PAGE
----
Holiday Cards (Part 2)

Holiday card of DC widow blog writer Marjorie Brimley

As we put our holiday card together last month, Chris and I debated what to write on the back. We’d already decided to put “all you need is love” on the front, but we recognized that there were going to be some people who would be super confused when they got our card. For my friends, who was this new guy on the front? And (maybe even more confusing) for Chris’s friends, who was this woman and these three kids with him?

So, on the back we wrote the following:

Not sure who one (or four) of the people on this card are? Drop us a line. We can talk about what a curveball 2020 has been for the world. We’ll also update you on our new family.

We had a bet going about which one of us would be the first one to get the question, “wait – who is this with you on the holiday card?” (I won.) We joked about what people’s reactions must have been as they opened our card, and we tried to remember that even though our love story has been the center of our lives in 2020, people had a lot on their plates this year. Maybe they didn’t know (or didn’t care) about what was happening with us. That was fine.

But obviously people paid attention to the changes in our family, as evidenced by the cards we received from other people, the ones that were addressed to our new family. Sure, some of them were clearly auto-generated from people’s online lists, and looked the same as they had last year (i.e. “Marjorie Brimley and the kids!” As a side note, I remember the year after Shawn died getting auto-generated cards with his name on him. Thankfully, that stopped after the first year. But I digress.)

So, yes, many of the cards we got had addresses written in by some holiday card website with little changed from the year before. But many others had a recognition of our new family, whether they were handwritten or otherwise edited by someone before they’d been sent. Just a smattering included, “Marjorie and Chris and kids,” “Chris (and all!),” “Chris and Marjorie and family,” “The Brimley family and new member Chris,” “The Brimley family (plus Chris too!),” “Marjorie Brimley and Chris and family,” and “Marjorie, Chris, Claire, Austin and Tommy.” We each got a few only addressed to one of us, but many of the ones that had been generated by some online system had handwritten notes next to them, so something like, “the Brimley family” had (“and Chris too – yay!”) inserted off to the side.

We got a kick out of them. A few even had my maiden name on them, and a few had no last names at all. We started saving them and seeing which category got the most. At one point we realized that our own card had been sent out with a return address of, “Marjorie Brimley and Chris – null” because we hadn’t correctly filled out the return address form. We knew this when we got a card sent to us that said, “Marjorie Brimley and Chris Null” as though “Null” was Chris’s last name. It made us laugh out loud.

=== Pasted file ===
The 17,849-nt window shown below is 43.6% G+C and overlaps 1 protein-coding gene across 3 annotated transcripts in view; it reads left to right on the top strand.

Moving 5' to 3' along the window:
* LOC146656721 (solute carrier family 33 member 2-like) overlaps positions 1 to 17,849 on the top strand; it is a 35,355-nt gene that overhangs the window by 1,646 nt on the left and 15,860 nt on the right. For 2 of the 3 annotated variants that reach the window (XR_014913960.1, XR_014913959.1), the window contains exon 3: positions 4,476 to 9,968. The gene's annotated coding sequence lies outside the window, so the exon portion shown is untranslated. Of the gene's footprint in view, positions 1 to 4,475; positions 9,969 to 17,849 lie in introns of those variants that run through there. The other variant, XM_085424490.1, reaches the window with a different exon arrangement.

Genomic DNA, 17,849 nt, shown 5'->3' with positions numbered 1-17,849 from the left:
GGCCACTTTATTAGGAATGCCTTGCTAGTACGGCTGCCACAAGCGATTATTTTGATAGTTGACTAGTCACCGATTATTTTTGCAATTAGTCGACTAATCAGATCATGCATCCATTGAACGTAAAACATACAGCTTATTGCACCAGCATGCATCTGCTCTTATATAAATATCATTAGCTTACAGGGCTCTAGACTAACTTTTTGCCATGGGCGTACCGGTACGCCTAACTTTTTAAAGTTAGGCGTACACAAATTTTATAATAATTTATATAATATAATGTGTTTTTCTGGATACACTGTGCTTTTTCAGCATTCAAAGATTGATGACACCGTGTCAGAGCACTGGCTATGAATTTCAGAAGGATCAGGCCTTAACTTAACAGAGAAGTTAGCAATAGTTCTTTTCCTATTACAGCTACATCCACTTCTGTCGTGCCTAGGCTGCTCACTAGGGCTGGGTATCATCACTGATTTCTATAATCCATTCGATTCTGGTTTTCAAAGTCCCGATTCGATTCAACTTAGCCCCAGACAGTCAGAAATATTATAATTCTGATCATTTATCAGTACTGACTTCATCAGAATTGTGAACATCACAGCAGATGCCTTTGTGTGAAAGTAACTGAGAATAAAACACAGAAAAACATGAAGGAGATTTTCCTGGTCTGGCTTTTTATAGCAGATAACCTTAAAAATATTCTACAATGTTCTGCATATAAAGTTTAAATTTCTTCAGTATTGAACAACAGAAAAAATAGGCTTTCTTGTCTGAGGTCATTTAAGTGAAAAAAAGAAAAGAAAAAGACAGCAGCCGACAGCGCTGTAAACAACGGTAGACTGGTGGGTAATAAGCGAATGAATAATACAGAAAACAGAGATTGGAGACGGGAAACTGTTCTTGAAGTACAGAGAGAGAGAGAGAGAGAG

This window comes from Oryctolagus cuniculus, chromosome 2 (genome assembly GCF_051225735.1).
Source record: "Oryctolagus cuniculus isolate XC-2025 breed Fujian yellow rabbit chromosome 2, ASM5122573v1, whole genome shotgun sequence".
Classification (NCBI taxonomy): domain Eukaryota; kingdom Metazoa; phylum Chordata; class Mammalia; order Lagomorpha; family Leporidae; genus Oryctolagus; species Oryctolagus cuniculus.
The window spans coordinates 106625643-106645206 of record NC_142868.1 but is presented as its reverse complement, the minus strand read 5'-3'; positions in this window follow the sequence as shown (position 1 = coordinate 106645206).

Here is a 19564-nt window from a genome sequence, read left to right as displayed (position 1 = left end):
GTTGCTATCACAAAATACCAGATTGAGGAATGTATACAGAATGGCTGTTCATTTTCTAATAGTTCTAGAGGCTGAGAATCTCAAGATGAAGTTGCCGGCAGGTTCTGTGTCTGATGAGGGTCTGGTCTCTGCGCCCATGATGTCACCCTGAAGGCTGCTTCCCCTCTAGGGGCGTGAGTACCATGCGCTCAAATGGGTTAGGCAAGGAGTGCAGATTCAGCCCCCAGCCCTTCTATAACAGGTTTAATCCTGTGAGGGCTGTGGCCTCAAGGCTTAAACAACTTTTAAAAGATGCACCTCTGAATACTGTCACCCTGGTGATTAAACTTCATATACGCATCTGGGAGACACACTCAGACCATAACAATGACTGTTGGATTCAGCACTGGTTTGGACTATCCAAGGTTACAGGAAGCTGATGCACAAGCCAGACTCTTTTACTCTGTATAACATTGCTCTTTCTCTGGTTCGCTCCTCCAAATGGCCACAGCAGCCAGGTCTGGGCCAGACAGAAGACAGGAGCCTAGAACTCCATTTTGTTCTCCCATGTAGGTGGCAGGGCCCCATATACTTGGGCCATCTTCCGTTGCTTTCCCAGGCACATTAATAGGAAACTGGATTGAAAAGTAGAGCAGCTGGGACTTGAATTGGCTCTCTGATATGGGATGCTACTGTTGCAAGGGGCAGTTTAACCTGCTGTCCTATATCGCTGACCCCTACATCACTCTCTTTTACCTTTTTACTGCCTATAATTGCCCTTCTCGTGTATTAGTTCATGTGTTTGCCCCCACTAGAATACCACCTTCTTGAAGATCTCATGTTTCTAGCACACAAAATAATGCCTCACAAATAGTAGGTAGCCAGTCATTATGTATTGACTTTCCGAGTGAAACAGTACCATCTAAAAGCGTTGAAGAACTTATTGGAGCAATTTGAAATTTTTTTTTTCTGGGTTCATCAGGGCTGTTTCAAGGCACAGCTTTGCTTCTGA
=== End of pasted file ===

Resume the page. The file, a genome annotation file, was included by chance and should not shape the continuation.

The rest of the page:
But as we reflected on it, this “Null” card – and all the cards – were really touching. No one knew what to put when they were filling out our cards. Hell, we didn’t know what to put on our own card. Everyone was just guessing, which is I suppose what you have to do when there’s no set convention about how to do something.

I’ve spent a lot of time on this blog (especially in the beginning) ranting about how insensitive other people can be to widows. How no one realizes how hurtful it can be when a room full of couples is telling the “how we met” stories and all you can think is, “well, my husband is dead so I guess I don’t really have a story.”

But I also have so many stories of people trying their hardest to be good and kind and somehow do the right thing when there’s no roadmap about what the right thing is. What’s the best way to be inclusive and thoughtful when your friend is going through something that you can’t really imagine? There’s no specific path, really. All you can do is guess.

Holiday cards never tell the whole story of anyone’s family, of course. It’s just a card, and the address on the envelope doesn’t really matter.

But I still love the ones that are trying so hard to say, “we love all of you.” Maybe that’s why we thought the best card we got was from a widow friend of mine who effusively wrote, “The Gorgeous Marjorie, Mainer Chris and Family.”

2 Replies to “Holiday Cards (Part 2)”

  1. Dolores Bradley says: Reply

    This is sweet. People are good. And I am so “teary-eyed happy” for you all.

    1. Thank you!

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